Wednesday, April 24, 2024
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Remembering trailblazing transgender politician, Georgina Beyer

Tributes are pouring in online for Georgina Beyer, who passed away on March 6 at the age of 65. The trailblazing New Zealand politician made history as both the world’s first transgender mayor, and as the world’s first openly transgender member of parliament—ever, anywhere.

The fact that Beyer made history in far-flung New Zealand was indicative of the challenging state of politics in the Northern Hemisphere where women, people of color, and gender nonconforming folks cannot often rise beyond their station. But Antipodeans rejoiced at Beyer’s identity and her progress, as early as 1995 when she was elected mayor of Carterton, making her the world’s first openly transgender mayor anywhere.

In another huge step, in 1999 Beyer became the world’s first openly transgender member of parliament and during her service supported progressive policies including legalizing sex work, civil unions in the absence of full marriage equality, anti-discrimination laws and upholding the rights of New Zealand’s indigenous people, the Māoris.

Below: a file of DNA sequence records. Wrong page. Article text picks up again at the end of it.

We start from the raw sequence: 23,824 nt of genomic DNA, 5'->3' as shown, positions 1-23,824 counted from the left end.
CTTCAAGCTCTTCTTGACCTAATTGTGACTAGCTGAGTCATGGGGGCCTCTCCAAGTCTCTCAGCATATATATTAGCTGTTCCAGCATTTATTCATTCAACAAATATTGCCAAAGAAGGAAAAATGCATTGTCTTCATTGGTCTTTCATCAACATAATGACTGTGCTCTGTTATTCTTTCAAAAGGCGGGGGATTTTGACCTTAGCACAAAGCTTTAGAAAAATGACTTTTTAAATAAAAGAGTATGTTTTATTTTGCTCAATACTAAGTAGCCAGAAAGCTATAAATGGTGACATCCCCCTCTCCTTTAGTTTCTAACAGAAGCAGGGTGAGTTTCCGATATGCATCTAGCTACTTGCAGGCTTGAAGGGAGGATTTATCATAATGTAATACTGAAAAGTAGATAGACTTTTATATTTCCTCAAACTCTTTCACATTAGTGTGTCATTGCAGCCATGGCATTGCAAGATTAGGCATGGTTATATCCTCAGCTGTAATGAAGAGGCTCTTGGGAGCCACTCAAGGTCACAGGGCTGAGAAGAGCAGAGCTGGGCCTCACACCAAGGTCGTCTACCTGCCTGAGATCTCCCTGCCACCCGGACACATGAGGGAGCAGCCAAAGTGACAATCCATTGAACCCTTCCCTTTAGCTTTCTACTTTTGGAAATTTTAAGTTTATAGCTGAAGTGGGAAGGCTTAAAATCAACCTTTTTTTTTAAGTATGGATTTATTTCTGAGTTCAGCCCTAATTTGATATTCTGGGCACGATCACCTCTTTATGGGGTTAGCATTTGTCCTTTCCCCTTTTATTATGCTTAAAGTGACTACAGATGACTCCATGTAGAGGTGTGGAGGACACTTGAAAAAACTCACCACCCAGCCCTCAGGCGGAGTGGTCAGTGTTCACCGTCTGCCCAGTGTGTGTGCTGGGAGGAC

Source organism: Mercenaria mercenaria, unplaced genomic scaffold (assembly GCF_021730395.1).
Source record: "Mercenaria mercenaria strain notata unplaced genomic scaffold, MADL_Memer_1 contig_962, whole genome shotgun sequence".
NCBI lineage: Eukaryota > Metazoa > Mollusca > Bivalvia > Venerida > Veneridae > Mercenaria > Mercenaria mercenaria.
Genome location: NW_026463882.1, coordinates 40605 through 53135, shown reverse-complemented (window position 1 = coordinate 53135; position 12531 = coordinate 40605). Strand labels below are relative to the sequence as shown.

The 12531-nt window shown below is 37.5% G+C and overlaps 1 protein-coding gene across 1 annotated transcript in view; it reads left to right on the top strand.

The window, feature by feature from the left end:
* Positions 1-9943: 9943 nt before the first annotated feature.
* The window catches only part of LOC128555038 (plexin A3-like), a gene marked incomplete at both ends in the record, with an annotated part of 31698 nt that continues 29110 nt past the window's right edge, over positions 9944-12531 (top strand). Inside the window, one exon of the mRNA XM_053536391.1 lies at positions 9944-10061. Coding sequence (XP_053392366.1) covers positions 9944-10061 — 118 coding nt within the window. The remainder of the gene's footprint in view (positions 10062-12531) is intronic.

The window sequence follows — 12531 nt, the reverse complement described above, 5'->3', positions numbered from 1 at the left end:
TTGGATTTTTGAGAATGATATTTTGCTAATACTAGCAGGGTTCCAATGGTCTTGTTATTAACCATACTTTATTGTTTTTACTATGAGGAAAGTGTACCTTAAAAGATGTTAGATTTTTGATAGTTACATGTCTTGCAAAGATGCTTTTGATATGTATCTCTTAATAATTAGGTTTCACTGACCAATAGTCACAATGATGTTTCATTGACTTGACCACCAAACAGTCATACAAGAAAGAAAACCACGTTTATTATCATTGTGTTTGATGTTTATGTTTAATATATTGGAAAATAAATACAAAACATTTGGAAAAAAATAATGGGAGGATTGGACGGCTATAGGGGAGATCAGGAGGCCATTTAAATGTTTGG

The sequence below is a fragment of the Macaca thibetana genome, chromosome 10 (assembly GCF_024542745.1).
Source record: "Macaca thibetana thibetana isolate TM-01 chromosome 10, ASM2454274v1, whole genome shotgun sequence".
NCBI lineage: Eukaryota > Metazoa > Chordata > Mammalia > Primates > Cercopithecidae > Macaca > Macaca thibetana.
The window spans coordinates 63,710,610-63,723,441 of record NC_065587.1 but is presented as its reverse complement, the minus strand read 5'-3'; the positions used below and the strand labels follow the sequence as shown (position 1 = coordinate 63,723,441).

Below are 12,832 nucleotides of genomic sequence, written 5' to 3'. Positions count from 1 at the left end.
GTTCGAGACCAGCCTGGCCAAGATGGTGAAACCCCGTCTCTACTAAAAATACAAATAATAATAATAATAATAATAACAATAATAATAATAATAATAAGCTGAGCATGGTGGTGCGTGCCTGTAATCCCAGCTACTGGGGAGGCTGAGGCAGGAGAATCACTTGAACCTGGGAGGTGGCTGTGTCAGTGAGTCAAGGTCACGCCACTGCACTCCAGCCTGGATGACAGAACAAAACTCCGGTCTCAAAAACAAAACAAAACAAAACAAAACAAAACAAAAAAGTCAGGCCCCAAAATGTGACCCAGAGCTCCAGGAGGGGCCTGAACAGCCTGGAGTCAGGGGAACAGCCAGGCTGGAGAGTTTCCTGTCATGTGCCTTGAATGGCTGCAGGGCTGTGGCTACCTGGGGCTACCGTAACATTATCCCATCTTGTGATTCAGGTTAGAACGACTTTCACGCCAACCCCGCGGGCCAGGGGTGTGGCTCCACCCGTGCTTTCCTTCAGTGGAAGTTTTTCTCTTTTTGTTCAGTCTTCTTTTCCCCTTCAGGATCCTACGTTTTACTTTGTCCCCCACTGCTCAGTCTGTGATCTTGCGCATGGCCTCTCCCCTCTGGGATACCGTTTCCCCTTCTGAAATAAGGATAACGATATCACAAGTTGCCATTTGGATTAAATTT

Beyer was born in 1957 in Wellington and assigned male at birth. She was of European and Māori (Te Āti Awa, Ngāti Mutunga, Ngāti Raukawa, and Ngāti Porou) descent. Beyer’s early home life saw unhappiness and upheaval, and when she was sent to boarding school she attempted suicide.

Beyer moved to Australia and in 1979 was sexually assaulted in Sydney and did not seek help from police out of fear, which struck her as a civic and political injustice. She returned to New Zealand where she pursued a career in acting and performance, including stints as a radio host and local news presenter. She became a part of the Wellington gay nightclub scene, as a singer and drag queen, and later as a sex worker. In 1984, Beyer underwent gender-affirming surgery.

Beyer became more involved in local politics, winning election to a local school board, then as mayor of Carterton embodying several first: first trans, first woman, and first Māori in that district.

She was highly regarded both by fellow politicians and by her constituents, and she was re-elected with 90% of the vote. In 2000 she resigned to enter Parliament, elected by a right-leaning electorate, and made no bones about claiming her identities in her maiden speech.

I can't help but mention the number of firsts that are in this Parliament. Our first Rastafarian [Nándor Tánczos]… our first Polynesian woman [Luamanuvao Winnie Laban]… and yes, I have to say it, I guess, I am the first transsexual in New Zealand to be standing in this House of Parliament. This is a first not only in New Zealand, ladies and gentlemen, but also in the world. This is an historic moment. We need to acknowledge that this country of ours leads the way in so many aspects. We have led the way for women getting the vote. We have led the way in the past, and I hope we will do so again in the future in social policy and certainly in human rights.